Hey Jason — ‘good busy’ I hope?

    Thanks for your feedback.

    As a online sales and marketing advisor, I like WP as the front end. It allows us to do some pretty good opt in testing and customization on an as-needed basis.

    But the ecommerce component is a heated battle.

    I’m looking forward to some good discussion here.

    Jenny

    Hi Jenny,

    We use WP and woo commerce to run all our online retail stores and LOVE it. We have used Ashop in the past and we have spent thousands having a custom site built but they do not even come close to ease and freedom we felt when we finally started with woo commerce. I also like that they don’t take a percentage of your sales like some of the other platforms.

    I agree with you that this can become a heated discussion!!!

    #1158089
    AmberS
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    Hi Jenny

    I agree with Jason, WordPress and woocommerce is my go to. The flexibility is great, it is user friendly and will work for reasonably large online retail needs. I’ve worked with Woocommerce a bit and find it has never not been able to do something.

    On Magento, I have friends who paid a lot for a Magento fashion store and hated it, sold up their business and moved to Brisbane :)

    As Jason said, you own the website and shop- no need to worry about ongoing subscriptions and being tied to a provider plus the products are exportable if you need to move to a larger scale platform in the future. Plus wordpress is very SEO friendly, and woocmmerce’s schema mark up is pretty effective.

    I have a couple of pre-built online fashion sites on my website if you wanted to have a look at some of the features of woocommerce in action and how they can be used to fit a fashion store.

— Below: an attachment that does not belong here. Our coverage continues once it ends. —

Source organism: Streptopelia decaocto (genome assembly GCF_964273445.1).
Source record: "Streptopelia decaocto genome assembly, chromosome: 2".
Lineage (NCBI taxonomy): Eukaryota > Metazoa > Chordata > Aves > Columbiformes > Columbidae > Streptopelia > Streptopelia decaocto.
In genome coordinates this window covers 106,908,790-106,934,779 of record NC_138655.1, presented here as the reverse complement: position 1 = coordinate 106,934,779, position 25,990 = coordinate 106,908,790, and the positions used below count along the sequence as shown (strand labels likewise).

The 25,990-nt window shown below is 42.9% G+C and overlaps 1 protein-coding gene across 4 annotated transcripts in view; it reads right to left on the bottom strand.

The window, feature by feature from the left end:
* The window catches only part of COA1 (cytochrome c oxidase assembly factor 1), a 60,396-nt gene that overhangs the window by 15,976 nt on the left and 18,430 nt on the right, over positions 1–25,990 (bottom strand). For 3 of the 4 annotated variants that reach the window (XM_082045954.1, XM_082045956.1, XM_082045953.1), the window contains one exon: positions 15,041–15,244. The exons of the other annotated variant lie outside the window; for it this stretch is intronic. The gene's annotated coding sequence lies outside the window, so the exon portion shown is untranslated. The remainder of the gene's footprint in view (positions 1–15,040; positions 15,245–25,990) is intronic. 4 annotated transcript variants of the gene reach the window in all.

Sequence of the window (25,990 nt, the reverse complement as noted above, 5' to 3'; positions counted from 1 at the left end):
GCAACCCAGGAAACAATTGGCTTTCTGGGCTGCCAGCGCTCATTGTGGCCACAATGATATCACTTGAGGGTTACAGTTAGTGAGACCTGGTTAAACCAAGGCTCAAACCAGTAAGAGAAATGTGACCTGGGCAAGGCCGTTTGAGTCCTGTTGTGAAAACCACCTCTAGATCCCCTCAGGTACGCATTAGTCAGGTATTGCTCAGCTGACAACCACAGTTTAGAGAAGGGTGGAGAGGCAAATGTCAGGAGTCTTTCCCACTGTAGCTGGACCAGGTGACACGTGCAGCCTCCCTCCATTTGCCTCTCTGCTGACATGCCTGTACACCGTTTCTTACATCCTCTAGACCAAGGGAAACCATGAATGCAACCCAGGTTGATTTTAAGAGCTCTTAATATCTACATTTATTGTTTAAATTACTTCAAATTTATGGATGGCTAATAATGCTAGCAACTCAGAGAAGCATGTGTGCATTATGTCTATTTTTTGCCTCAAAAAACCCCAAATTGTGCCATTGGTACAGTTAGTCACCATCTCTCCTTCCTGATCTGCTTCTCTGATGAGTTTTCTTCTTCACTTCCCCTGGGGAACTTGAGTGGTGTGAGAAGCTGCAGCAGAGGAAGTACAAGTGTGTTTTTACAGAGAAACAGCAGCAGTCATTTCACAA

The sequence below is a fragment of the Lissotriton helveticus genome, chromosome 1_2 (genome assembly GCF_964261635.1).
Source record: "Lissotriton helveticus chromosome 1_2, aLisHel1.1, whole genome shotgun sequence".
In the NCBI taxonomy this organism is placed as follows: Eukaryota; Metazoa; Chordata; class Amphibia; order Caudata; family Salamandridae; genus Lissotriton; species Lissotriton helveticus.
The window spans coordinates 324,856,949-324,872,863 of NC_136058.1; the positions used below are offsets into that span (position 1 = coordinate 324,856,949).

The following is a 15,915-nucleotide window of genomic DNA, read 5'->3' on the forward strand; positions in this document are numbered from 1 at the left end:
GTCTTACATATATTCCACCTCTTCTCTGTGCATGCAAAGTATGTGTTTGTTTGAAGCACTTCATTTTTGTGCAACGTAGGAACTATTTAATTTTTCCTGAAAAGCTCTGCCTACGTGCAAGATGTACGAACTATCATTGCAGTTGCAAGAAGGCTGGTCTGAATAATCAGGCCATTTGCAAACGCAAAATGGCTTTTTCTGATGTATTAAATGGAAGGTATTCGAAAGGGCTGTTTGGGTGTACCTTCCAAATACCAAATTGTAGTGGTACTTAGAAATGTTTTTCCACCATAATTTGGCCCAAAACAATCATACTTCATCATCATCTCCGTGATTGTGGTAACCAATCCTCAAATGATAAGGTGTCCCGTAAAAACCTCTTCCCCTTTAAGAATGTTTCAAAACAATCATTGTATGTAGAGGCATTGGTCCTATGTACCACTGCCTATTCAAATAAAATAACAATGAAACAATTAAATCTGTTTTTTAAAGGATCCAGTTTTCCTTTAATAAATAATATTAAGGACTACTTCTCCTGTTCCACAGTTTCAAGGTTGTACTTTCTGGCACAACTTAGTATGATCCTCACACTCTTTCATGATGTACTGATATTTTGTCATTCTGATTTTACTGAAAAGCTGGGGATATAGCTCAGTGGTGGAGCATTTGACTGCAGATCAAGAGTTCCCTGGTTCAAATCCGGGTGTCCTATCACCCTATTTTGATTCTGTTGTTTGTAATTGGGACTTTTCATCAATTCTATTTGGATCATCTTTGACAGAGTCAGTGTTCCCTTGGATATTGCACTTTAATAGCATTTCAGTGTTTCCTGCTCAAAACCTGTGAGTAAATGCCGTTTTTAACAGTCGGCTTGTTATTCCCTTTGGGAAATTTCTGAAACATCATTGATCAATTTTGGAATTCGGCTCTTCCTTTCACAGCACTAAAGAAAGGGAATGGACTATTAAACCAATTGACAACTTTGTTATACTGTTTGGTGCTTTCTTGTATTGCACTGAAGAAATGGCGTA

Amber

    #1158090
    Greg_M
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    AmberS, post: 182468 wrote:
    As Jason said, you own the website and shop- no need to worry about ongoing subscriptions and being tied to a provider plus the products are exportable if you need to move to a larger scale platform in the future. Plus wordpress is very SEO friendly, and woocmmerce’s schema mark up is pretty effective.

    Amber

    I don’t have anything against Woocommerce, but in the interest of a balanced view, you may not have subscriptions, but you will pay separately for hosting (you don’t on the platforms), unless it’s a managed package.

    A mentioned previously, you need to look at total cost of ownership e.g. maintenance and security … all done on a platform, but not … if you self host.

    All the platforms I’ve dealt with allow export of product data, and plenty more stuff via Json API’s.

    Also if you use Woocommerce, and get it hosted and managed ( a good solution) as a package. I’d be very careful about the credentials of the developer you choose. I’ve responded to two posts in the last 24 hours where the site owner has been left high and dry by a solo operator (nothing wrong with a solo operator if they have the right risk mitigation strategies in place) that’s got missing in action.

    I’d also ask the question. What do you actually own with a website anyway? To the proprietor it’s usually a bunch of files they don’t understand, and can’t even open or edit without a developer anyway.